Oh, The Humanities! How To Switch Your Papers From APA To MLA Style

23 February 2015
 Categories: , Blog


If you're in a science-related major, it can be rather frustrating to take a humanities elective and have to use MLA style instead of APA for your papers. However, this doesn't have to be a painful process. Follow these basic rules, and then it will be easier to tweak your papers to your professor's specific guidelines.

1. Set up Your Paper's Style and Formatting

If you set up your paper correctly at the beginning, you won't have to make too many changes later on. MLA papers usually have 1-inch margins all the way around. The font should be 12-point size and a standard serif font like Times New Roman and Cambria should be used. Under your headers/footers option, you'll want to create a header in the margin that has your last name and the page number. The entire document should have double spacing between lines.

The first page is a bit different from APA and needs some key information. In the upper left-hand corner you'll put your name, your professor's name, the course name, and then the date (making sure to press enter after each element).

After you list your personal information and class information, you'll press enter once more. Use center-alignment and write your title in title case (not all caps). Press enter again to begin the body paragraphs of your paper.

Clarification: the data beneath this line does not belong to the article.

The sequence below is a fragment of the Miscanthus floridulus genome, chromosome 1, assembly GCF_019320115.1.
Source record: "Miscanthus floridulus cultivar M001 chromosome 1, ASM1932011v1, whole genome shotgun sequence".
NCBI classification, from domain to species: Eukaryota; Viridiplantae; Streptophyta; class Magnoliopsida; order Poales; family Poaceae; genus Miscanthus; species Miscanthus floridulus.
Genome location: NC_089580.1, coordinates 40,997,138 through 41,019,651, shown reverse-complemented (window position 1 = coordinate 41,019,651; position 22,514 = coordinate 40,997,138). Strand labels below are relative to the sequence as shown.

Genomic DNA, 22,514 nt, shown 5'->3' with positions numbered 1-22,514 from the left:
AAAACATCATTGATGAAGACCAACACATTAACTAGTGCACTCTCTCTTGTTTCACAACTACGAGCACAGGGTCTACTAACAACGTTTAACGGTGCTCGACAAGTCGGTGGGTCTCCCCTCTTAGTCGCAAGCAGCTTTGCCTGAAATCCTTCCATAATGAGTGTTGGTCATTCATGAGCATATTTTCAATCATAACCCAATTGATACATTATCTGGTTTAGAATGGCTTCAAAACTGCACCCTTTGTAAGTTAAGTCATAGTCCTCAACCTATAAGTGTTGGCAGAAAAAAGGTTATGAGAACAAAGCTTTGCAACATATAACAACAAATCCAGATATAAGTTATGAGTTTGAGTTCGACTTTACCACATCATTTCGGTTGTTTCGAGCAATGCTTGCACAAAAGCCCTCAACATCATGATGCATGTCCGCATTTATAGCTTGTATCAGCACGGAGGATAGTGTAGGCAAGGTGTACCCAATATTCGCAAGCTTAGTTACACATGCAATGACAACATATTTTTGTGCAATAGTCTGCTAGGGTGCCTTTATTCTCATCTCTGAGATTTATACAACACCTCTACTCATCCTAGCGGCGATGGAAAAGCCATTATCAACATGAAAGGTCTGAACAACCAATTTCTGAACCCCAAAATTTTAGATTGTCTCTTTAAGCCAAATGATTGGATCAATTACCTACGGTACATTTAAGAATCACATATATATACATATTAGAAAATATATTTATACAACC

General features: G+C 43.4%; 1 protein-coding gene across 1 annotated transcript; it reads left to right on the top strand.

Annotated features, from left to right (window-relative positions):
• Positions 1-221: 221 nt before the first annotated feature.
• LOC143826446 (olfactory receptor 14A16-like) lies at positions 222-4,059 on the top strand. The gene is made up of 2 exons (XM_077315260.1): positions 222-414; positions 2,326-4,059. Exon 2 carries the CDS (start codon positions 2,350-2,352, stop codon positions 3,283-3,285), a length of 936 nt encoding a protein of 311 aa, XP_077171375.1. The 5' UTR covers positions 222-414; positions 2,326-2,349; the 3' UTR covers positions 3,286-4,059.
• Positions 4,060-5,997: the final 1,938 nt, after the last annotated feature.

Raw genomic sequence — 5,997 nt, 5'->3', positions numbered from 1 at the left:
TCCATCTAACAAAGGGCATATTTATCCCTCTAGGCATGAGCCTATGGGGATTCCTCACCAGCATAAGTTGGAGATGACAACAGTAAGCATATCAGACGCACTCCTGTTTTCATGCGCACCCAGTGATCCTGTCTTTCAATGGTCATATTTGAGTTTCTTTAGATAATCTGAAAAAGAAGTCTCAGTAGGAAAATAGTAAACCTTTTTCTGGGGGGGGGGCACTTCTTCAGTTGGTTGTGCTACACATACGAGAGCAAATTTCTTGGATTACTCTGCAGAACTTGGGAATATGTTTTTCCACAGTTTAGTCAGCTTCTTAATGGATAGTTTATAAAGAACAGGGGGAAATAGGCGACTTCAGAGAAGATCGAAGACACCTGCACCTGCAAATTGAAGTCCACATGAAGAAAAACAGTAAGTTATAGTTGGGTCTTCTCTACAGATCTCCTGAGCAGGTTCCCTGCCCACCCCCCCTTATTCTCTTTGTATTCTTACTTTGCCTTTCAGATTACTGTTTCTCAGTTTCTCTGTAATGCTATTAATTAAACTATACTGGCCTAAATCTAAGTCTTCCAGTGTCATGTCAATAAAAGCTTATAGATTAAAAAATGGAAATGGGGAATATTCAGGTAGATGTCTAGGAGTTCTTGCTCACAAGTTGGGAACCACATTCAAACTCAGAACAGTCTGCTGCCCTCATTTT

2. Cut Out Some of Your Old Requirements

So, what's the good news about MLA papers? You don't need a title page or an abstract! Since the title goes just before your body paragraphs, it would be redundant to create another page. However, whether or not your professor requires an abstract comes down to preference. They may have you turn in an annotated bibliography instead.

3. Remember to Change Your In-line Citations

While you may have used an author-date format after your quotes in APA, MLA style is a little different. After a direct quote, you'll list both the author's last name and the work's page number inside parenthesis. You don't need the abbreviation for page (p.), you can just separate both elements with a comma.

4. Compile Your Sources' Important Information

If you don't have a style guide on hand, you can still whip up a bibliography if you've collected all of your sources' important information. Sites like easybib.com tell you what information to plug in, then they compile the information with the appropriate formatting.

5. Check Your Rough Draft and Find An Editor

If you have a classmate who is familiar with MLA formatting, use them as a resource. Peer-to-peer reviews can improve the content of your piece, the formatting, and any mechanical issues. If you have to switch between different different style guides in one semester, you may be better off hiring an MLA or an APA editing service to help you out. If you have a dissertation or thesis, it'll be worth the extra money to hire someone to polish up your formatting while you focus on your research.